The Grand Conversation on ebooks: Stacey Storch

Stacey Storch is a reader and lover of books. She’s not a writer, editor, or publisher, and she has no agenda other than reading a damn good book. As such, it’s her opinion (and that of the silent majority of readers like her) that I’m particularly keen to hear.

This is her perspective on e-books:


“Making the Switch”

I use to be one of those people who, when the topic of e-books and e-readers came up, would shudder in horror and hand-to-heart swear: “I could never read books … ELECTRONICALLY!” *theatrical gasp*. And at the time, I was being perfectly sincere (and a tad snooty, if I’m being completely honest). But two things happened that would irrevocably change my opinion on all things digital.

The precursor was my new addiction to several paranormal themed series such as The Sookie Stackhouse Mysteries by Charlaine Harris and the Anita Blake, Vampire Hunter series by Laurell K Hamilton, with just these series alone quickly filling up what space I had left on my bookshelves – not to mention all the books people kept randomly giving me. My immense love of books was now at war with the available storage space in my house, and as building a library wing as an extension was out of the question, I started to cast around for other options.

Almost as an omen, it was around this time that Apple had announced the launch of the iPad. Now, I am an unashamed Apple fan – I’ve already worshipped at the alter of Macbook, iPod, and iPhone, so it was a natural progression, really. This was all I needed to fall into the e-reading world.

When my iPad arrived, I quickly jumped onto Apple’s iBooks app to check out what I was getting into. But to be honest, I was very disappointed. At the time of launch, iBooks was only stocked with the standard classics**, without even the glimmer of mainstream fiction, let alone anything paranormal-themed. As a result, I went searching through the App-store and found two promising e-readers – Kindle and Kobo (sounds like a children’s show, doesn’t it?).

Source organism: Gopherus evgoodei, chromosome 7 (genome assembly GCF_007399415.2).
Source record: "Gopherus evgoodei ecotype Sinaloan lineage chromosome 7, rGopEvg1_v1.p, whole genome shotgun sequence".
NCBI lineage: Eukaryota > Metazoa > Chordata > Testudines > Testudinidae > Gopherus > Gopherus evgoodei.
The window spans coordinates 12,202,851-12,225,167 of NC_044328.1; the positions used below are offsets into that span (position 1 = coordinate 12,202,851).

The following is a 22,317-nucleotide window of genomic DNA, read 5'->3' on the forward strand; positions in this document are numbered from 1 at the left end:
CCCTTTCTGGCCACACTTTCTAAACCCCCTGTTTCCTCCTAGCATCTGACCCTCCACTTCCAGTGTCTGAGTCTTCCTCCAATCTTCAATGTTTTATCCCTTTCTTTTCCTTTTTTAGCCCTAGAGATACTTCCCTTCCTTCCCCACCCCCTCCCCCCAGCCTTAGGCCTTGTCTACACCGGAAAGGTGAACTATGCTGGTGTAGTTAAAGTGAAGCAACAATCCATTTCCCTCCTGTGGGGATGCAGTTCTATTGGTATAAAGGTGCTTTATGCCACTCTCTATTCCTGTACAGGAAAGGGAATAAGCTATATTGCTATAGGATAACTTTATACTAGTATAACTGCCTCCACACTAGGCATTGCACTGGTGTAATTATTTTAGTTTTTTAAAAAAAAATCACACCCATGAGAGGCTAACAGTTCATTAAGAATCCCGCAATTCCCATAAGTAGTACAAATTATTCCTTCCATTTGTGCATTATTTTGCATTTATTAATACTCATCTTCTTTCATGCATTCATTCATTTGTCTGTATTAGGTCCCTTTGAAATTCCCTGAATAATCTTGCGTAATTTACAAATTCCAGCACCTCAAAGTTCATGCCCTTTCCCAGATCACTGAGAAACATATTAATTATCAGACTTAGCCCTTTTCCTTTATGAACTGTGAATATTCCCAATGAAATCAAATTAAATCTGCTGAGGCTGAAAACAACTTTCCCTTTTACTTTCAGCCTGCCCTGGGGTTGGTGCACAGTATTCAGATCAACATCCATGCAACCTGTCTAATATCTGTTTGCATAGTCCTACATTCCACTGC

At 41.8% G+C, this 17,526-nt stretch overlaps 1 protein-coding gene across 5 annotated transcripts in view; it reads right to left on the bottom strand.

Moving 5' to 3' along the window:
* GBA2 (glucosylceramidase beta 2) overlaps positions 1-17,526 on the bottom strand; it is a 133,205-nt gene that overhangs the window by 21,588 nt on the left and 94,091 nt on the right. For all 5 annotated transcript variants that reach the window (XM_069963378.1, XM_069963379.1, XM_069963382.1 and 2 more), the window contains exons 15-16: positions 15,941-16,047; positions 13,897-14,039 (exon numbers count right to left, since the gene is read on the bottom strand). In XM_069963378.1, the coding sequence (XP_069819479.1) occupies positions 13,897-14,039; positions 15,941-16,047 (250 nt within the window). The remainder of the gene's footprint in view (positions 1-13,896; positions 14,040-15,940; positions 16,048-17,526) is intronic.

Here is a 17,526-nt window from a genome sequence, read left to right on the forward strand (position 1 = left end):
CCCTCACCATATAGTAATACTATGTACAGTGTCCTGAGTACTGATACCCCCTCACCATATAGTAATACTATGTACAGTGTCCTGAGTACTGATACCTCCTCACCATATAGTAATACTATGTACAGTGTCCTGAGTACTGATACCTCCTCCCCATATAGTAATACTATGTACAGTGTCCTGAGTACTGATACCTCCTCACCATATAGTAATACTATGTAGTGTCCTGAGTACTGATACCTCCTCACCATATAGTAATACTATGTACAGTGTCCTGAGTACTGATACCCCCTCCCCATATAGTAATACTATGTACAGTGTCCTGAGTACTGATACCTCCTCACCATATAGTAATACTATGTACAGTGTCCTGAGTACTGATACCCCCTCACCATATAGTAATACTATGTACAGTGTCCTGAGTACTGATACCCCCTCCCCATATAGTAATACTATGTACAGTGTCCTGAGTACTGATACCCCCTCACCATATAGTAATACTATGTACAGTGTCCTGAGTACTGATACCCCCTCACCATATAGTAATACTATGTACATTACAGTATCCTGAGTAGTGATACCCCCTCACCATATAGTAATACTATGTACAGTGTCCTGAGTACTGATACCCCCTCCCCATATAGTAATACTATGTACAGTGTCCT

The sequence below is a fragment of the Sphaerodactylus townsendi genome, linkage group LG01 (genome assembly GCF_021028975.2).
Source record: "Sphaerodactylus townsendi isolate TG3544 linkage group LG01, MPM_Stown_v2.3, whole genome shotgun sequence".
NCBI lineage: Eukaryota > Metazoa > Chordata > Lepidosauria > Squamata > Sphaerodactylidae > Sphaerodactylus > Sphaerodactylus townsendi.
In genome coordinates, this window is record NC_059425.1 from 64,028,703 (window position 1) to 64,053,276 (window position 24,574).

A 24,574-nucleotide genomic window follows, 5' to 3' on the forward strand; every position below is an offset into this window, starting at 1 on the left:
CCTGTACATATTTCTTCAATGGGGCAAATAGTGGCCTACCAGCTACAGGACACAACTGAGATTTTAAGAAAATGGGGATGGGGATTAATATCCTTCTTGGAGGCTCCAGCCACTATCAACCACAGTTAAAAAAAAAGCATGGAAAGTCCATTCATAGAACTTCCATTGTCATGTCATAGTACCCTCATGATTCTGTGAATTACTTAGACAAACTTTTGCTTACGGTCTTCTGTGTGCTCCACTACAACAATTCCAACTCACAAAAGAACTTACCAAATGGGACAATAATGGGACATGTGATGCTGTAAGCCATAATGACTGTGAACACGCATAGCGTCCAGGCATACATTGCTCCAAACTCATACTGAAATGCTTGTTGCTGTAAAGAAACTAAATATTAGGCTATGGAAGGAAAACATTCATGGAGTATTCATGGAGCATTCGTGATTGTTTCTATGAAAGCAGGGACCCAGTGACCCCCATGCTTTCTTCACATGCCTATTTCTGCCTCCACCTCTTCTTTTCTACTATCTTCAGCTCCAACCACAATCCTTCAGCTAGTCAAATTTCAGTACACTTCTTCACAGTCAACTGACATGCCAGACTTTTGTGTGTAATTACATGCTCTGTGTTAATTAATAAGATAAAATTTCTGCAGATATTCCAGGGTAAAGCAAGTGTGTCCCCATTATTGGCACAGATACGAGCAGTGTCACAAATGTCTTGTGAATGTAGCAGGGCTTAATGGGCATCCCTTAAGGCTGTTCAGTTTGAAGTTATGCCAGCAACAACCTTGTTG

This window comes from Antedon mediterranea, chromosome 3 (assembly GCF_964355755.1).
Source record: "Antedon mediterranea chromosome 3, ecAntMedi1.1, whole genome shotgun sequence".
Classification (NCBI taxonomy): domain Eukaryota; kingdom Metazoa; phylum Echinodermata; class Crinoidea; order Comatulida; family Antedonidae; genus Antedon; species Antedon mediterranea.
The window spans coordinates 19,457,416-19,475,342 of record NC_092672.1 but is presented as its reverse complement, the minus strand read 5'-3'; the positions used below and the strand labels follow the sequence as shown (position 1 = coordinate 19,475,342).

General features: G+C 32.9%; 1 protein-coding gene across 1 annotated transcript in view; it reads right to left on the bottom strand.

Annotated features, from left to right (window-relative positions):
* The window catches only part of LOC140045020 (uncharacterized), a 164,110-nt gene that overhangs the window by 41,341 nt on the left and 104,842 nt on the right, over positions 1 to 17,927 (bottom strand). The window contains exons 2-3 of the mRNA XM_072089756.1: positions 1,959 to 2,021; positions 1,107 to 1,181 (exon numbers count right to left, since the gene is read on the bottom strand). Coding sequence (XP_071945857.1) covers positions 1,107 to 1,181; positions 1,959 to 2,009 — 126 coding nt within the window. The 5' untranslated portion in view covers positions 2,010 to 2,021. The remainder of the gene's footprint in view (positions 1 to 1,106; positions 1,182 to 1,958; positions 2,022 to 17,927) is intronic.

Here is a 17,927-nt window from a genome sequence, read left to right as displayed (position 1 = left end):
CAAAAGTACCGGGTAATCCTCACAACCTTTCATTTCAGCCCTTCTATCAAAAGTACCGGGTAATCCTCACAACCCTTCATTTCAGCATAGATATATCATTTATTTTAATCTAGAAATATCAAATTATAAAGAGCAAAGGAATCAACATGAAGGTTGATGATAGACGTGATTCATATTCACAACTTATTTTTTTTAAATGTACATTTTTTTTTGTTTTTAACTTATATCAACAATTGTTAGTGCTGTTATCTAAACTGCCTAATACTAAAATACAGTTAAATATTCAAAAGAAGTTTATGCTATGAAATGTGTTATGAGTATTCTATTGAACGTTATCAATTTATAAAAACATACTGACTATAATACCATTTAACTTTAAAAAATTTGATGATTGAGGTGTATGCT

Kindle quickly became my go-to e-reader. It was easy to use, had a neat button that took me straight to the Amazon Kindle store, books download in about a minute, and I already had an Amazon account. E-books are also AMAZINGLY cheap on Amazon, and in some cases, FREE!

There are a couple of problems with Kindle, though. The main issue has to do with the way the Australian publishing industry negotiates the release of books to Australian consumers on Amazon. Apparently, Amazon has to negotiate the terms for each individual book with the Australian publisher, and as a result I was able to get books 1,2, 4 & 5 in a series, but book 3 was not available. I came across this problem multiple times, which lead me to turn to Kobo as my back up reader.

Kobo is Border’s e-reader, and in terms of look and feel, it is pretty much the same as Kindle. The key difference between Kindle and Kobo is actually in the source stores – Amazon and Borders. Borders tends to be a little more expensive than Amazon, with not as many free titles. But what I couldn’t buy on Amazon, I could buy on Borders.